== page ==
At times, Brown's agenda invoked a sense of deja vu. But the intention to engage better with those who sit outside the normal channels of influence was tangible. As he continued speaking, however, I couldn't escape the burning question: how?
Take the proposal to set up citizens' juries. It is compelling, but if I think about my own efforts to engage with people who are politically, socially and culturally disenfranchised, it is a big ask. In my experience, such engagement is all too often tokenistic. Making citizens' juries work will require a real effort to reach out to groups of people who are distant from any notions of self-determination. My fear is that the already powerful and influential could inadvertently dominate the initiative.
Then there is the issue of 'listening'. Mr Brown was keen that we understood his desire to listen. But would he listen to calls from juries advocating the revision of VAT regulations for charities? Or would the listening be selective?
The idea about standing commissions on issues that have a longevity and broad national appeal seemed sound. They will, I hope, import ideas from people who are not in thrall to the corrupting party-political mantras that can stop progressive thinking stone dead. One area Mr Brown mooted for the attention of a standing commission was carers. Another area that needs attention is the issue of paying for personal care and the urgent need to redraft the contract between the state and the individual.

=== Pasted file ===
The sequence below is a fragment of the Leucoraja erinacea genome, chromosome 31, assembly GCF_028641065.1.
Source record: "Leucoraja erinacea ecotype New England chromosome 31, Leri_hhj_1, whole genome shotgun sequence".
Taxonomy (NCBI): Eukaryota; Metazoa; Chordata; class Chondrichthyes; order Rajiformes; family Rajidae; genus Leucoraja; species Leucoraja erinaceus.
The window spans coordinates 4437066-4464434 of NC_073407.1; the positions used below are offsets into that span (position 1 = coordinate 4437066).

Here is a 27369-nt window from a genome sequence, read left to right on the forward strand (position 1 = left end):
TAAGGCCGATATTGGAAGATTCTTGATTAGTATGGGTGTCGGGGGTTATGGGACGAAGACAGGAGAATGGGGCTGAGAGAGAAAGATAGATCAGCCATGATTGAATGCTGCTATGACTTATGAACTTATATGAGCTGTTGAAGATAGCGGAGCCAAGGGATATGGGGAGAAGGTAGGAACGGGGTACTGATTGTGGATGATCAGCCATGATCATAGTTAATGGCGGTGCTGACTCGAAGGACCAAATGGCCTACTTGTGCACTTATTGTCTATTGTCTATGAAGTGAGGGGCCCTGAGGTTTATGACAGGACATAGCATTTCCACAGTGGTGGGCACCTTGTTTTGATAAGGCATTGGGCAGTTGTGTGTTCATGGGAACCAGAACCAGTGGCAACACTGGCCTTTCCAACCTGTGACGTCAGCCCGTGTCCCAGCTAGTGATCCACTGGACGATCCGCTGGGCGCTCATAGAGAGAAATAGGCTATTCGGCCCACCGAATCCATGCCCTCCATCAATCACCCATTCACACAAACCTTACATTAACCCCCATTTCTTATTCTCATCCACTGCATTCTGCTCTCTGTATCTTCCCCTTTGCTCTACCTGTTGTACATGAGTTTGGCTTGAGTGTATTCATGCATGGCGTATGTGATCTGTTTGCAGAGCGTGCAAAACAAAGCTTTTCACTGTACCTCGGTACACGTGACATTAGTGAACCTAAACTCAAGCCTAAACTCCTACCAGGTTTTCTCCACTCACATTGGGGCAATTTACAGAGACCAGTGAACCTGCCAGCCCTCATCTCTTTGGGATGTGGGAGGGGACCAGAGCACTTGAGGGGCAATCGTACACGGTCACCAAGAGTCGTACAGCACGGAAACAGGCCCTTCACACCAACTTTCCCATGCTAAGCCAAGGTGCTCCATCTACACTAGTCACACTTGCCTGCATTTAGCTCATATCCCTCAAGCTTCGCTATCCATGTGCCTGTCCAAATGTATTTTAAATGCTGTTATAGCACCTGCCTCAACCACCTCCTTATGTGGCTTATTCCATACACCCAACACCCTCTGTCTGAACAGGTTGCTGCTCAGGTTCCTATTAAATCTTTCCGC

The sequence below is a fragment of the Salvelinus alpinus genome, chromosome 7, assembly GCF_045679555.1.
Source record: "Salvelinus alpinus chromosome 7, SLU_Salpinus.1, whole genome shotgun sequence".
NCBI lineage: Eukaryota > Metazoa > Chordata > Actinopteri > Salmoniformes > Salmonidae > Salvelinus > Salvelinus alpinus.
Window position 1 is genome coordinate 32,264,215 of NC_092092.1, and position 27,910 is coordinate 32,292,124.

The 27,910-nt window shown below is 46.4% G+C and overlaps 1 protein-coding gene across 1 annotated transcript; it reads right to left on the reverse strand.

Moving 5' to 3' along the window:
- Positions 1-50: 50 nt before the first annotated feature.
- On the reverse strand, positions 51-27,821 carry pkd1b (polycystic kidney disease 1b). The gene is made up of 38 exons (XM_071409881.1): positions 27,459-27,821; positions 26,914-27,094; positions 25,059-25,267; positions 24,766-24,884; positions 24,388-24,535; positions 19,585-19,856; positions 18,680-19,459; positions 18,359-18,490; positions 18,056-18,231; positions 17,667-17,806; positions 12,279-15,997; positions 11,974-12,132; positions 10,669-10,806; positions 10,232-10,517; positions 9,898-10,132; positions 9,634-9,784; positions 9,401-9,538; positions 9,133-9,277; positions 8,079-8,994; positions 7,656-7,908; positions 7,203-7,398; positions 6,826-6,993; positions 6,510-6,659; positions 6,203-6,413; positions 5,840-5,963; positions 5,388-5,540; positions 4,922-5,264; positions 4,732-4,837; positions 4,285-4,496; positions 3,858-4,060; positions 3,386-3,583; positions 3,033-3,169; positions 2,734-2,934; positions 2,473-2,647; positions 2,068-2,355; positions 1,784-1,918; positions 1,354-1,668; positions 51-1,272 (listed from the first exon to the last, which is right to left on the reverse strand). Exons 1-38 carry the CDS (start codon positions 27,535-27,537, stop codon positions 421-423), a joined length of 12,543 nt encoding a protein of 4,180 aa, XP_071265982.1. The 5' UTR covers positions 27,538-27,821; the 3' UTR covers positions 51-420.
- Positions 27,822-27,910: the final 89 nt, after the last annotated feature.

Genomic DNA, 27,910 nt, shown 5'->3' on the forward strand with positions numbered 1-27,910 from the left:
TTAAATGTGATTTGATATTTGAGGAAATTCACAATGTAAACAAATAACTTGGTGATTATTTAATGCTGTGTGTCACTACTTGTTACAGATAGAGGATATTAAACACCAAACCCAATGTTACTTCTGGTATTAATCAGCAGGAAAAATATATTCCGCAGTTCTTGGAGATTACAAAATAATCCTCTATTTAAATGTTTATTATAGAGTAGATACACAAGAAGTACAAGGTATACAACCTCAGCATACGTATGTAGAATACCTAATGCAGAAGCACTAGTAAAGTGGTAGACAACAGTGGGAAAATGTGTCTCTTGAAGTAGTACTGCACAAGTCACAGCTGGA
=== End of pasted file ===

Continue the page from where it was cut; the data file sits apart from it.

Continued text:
In the spirit of Mr Brown's "new, progressive consensus", I too want to try to broaden my thinking and listen to what people in the sector are saying. Readers can contact me on firstname.lastname@example.org. I can't promise to act on or even reply to your emails. But I will read them and, where I can, echo your thoughts through this column.
- John Knight is head of policy and campaigns at Leonard Cheshire